He’d brought twenty eggs in total, including one for himself, which he had taken great care to paint last night. Roger was no artist; it took him seven hours and a fifth of Yukon Jack to finish the job. The effort was well worth it, though, for they were beautiful eggs, brightly adorned with stripes and polka-dots of all sorts of different colors. They were much nicer than the ones his mother made when he…

…was a boy, before he was even in school, Roger would awaken on Easter morning in anticipation of the hunt in the backyard of their trailer home. The sun would barely be awake, and wasn’t quite warm enough yet to shake the dew off the lawn. His mother, knowing her son always woke up early on Easter, would be out in the yard even sooner, strategically stashing eggs. There were the usual hiding places, of course, like the old wine barrel where mom tried to grow tomatoes each year, or the Dr. Pepper thermometer that leaned against the side of the trailer. The thermometer used to hang on the front porch of the house they once shared with his father.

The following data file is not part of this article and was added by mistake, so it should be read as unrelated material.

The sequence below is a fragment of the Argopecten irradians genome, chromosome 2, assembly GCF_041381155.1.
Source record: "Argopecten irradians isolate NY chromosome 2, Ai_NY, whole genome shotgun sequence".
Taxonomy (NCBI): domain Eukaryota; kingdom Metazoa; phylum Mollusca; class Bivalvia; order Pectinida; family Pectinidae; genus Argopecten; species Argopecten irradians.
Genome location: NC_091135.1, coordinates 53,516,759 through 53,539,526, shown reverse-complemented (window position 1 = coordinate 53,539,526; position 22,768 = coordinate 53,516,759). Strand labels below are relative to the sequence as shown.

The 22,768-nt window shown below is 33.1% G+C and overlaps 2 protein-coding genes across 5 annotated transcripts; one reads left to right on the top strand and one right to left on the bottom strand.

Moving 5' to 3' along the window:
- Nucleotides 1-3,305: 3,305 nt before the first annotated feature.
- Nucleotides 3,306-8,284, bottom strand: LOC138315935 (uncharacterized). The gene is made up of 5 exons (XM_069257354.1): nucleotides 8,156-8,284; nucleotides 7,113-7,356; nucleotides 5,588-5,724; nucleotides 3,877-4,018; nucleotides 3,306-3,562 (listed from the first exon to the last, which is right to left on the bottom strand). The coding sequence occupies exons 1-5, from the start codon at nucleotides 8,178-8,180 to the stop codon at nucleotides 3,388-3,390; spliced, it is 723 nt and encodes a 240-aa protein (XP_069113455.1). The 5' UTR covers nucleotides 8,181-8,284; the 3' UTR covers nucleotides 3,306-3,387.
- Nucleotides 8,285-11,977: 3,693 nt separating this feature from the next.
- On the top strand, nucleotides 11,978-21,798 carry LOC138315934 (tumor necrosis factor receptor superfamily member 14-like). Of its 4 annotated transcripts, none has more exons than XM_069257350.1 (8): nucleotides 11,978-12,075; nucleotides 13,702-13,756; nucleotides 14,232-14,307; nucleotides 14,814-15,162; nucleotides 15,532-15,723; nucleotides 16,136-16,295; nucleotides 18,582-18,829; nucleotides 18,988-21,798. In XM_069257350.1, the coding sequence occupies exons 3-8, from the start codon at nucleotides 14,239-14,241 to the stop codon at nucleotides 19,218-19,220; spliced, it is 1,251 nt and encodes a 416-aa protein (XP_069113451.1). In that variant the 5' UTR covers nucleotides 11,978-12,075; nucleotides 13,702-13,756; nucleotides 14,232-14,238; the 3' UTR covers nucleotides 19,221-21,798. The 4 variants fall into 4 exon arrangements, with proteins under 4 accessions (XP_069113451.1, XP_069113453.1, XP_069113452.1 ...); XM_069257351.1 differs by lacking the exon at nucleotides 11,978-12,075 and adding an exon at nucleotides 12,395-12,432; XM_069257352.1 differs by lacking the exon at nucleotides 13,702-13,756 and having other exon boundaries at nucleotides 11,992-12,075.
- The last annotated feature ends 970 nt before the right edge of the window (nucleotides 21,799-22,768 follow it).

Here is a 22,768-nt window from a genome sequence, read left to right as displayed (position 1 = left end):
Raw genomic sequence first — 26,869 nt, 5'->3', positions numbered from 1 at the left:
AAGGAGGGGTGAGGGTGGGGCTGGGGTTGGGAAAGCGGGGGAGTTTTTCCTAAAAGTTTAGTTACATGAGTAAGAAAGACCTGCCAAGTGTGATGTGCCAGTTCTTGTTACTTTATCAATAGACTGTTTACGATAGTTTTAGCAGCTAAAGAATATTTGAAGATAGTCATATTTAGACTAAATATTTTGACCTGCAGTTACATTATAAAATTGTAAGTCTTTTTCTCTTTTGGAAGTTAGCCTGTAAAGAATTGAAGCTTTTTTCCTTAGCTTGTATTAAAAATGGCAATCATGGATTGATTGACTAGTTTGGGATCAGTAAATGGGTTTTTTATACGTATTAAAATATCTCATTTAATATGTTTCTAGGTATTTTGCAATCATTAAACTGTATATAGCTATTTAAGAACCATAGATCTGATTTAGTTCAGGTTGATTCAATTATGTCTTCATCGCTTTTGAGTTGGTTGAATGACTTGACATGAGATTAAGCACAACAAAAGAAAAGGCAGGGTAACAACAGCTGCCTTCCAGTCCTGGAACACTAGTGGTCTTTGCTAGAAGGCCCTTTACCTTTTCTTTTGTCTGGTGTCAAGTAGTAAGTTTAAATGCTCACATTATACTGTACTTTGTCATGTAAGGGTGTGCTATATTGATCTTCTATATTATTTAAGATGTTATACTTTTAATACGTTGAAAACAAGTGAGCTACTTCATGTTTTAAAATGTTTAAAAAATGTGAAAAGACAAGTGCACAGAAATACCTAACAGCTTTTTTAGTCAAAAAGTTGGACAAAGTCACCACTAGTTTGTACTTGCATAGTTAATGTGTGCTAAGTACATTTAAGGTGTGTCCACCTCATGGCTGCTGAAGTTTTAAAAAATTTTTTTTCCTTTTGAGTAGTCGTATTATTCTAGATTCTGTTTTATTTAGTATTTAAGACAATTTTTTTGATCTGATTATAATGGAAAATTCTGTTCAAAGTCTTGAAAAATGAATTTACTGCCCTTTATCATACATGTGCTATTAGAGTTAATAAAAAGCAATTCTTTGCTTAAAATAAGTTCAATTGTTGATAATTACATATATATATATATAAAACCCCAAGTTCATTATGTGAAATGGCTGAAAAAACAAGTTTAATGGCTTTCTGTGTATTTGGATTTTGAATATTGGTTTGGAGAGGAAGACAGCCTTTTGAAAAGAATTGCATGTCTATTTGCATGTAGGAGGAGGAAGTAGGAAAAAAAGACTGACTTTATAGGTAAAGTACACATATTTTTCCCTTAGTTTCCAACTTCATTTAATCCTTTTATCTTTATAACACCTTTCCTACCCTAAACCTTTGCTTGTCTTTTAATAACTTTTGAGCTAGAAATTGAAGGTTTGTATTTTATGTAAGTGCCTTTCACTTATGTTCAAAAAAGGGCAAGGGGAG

Roger grew to know Mom’s Easter routine, but he played along anyway, milking the event for all it was worth. He always started in the middle of the yard where Elvis, their friendly old basset hound, was tied up. Roger knew no eggs would be there because that was Elvis’ territory and everything in that ten-foot radius was his. He and his mother learned that a few Easters ago when the dog chowed down on nearly all of the eggs within his reach. Eggs, it turned out, didn’t agree with the dog’s digestive system and he farted all night, stinking up the whole trailer. But it wouldn’t be Easter if Roger didn’t start the hunt in the middle of the yard, skillfully dodging Elvis’ droppings - ‘doggy mines’, mom called them.